In the wake of COVID-19, we’ve seen a rise in the adoption of on-demand labor. While this might seem unusual, it’s actually a pattern decades in the making.
Every major economic disruption of the last 20 years has contributed to a widespread shift to on-demand labor. This ecosystem is often referred to as the “gig economy,” and it has quickly become a way to connect companies and consumers with independent workers at scale. About 36% of U.S. workers are currently engaged in some form of gig work, and studies estimate that, if current trends continue, this number will rise to 50% by 2027.
The gig economy helps companies control their fixed labor costs, and it has benefits for workers as well — flexible hours and low barriers to entry, for example. For many, the gig economy is an easy way to make additional income, or to transform their work schedule into something that can accommodate their busy life.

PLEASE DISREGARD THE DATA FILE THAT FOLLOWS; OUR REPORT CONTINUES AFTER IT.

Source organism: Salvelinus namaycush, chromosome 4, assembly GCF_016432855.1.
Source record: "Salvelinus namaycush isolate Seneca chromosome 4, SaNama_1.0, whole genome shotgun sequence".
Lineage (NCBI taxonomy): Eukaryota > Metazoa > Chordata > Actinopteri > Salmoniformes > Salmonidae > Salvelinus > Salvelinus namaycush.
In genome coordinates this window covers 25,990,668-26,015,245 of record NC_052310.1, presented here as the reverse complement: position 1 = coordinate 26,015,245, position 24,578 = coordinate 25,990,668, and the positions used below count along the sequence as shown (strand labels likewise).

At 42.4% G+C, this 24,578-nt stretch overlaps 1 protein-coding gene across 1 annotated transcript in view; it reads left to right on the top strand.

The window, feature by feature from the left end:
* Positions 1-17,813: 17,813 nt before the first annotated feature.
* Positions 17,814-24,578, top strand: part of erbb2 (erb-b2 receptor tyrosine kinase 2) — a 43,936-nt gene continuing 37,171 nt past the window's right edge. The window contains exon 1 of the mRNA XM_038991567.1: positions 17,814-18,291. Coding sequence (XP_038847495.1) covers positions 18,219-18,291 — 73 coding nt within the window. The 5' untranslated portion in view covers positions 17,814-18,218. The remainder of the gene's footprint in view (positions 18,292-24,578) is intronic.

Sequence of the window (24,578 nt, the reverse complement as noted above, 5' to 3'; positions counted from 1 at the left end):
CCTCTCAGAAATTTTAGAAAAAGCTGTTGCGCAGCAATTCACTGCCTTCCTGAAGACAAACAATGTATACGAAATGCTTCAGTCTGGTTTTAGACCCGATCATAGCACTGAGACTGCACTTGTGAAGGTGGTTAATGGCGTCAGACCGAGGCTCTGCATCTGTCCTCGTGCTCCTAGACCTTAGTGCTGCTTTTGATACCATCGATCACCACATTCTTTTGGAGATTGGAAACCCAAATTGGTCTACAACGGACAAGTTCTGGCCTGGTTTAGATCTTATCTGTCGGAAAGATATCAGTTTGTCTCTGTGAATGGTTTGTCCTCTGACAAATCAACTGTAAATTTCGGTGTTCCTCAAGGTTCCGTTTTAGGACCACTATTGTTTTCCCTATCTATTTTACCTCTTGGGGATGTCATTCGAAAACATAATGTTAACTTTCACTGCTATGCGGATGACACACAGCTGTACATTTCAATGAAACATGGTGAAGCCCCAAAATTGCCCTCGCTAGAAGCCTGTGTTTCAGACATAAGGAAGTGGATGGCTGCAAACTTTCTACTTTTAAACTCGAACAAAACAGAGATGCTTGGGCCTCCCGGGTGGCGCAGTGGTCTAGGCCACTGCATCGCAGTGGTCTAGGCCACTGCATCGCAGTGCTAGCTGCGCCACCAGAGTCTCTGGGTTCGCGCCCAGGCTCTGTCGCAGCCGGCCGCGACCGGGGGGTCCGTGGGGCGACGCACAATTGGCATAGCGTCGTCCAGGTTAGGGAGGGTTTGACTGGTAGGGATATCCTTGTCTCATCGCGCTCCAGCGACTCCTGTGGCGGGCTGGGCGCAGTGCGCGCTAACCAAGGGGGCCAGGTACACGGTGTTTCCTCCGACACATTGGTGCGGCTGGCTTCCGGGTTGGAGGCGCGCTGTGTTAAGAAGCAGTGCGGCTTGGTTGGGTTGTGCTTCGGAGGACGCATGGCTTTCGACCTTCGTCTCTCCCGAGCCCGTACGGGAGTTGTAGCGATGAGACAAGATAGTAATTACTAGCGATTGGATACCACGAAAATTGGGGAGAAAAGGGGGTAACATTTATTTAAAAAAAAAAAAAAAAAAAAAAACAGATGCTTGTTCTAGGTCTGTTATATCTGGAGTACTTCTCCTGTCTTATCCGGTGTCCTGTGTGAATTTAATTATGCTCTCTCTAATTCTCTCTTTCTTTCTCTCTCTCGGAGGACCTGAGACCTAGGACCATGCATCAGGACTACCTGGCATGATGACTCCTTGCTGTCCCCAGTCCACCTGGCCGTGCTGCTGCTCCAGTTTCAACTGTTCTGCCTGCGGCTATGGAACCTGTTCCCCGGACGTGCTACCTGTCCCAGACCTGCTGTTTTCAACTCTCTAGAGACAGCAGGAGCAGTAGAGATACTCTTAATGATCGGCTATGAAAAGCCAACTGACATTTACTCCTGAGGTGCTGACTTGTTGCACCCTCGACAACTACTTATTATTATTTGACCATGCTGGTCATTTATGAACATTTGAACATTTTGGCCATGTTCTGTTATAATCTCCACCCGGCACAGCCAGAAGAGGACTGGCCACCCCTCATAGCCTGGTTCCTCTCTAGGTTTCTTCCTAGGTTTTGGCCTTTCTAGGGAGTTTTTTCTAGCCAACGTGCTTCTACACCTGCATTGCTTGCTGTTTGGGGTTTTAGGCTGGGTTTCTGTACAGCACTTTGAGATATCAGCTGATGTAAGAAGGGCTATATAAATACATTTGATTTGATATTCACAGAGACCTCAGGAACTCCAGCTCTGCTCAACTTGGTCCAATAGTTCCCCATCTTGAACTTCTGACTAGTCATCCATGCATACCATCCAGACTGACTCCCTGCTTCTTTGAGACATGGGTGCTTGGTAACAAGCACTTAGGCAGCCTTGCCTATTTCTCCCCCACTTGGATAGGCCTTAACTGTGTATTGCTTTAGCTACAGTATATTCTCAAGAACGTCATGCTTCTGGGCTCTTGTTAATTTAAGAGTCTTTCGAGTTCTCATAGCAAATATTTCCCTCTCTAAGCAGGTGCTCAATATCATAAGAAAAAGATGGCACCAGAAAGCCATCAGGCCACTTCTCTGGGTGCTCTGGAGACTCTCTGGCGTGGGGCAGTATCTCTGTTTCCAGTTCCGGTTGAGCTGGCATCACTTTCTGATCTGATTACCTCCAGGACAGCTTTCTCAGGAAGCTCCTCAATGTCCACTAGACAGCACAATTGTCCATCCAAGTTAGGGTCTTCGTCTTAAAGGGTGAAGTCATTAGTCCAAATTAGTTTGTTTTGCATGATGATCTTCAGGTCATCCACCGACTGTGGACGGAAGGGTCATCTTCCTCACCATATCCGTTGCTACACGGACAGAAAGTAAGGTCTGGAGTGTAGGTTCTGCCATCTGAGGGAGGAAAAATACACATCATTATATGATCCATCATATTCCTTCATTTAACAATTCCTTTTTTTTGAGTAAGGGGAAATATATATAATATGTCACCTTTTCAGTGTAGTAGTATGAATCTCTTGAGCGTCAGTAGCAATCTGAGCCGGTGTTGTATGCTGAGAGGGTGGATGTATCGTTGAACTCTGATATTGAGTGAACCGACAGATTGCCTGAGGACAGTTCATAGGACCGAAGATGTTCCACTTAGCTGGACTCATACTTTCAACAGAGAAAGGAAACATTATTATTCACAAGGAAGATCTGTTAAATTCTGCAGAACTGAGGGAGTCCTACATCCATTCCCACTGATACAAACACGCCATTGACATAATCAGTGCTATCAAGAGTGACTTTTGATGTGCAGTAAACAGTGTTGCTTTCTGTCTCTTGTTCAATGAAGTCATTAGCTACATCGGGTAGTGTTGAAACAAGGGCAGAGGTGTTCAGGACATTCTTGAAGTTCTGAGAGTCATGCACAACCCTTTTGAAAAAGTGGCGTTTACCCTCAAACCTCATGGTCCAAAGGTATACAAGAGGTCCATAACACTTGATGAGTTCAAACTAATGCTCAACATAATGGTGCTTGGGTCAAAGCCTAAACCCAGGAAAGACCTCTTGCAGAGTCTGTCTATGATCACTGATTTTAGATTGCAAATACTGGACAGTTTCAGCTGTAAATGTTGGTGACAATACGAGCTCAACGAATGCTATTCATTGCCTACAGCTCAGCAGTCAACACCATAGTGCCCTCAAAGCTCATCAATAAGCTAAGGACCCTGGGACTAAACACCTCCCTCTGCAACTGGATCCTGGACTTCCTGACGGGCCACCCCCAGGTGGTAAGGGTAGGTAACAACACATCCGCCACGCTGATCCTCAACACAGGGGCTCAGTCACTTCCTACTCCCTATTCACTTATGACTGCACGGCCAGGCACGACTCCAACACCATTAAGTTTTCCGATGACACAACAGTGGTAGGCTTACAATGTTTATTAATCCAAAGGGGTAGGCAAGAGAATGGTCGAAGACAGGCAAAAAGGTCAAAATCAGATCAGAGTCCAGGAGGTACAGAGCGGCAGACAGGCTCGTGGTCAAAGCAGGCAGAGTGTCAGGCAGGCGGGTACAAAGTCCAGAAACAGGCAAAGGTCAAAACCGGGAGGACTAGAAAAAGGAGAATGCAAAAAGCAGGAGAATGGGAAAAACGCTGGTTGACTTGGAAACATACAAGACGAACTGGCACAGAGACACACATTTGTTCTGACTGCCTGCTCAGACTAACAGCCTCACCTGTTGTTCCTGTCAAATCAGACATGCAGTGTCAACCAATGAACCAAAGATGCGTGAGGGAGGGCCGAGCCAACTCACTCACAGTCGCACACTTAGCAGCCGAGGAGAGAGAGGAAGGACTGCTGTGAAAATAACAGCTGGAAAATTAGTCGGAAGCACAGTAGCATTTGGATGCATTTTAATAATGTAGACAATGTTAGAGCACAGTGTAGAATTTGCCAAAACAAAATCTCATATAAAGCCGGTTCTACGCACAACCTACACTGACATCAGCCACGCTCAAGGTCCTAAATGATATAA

The gig economy model breaks down, however, when it comes to the need for differentiated services, especially those that require a certain degree of skill — like IT field service. A closer look at the different types of on-demand work shows us why.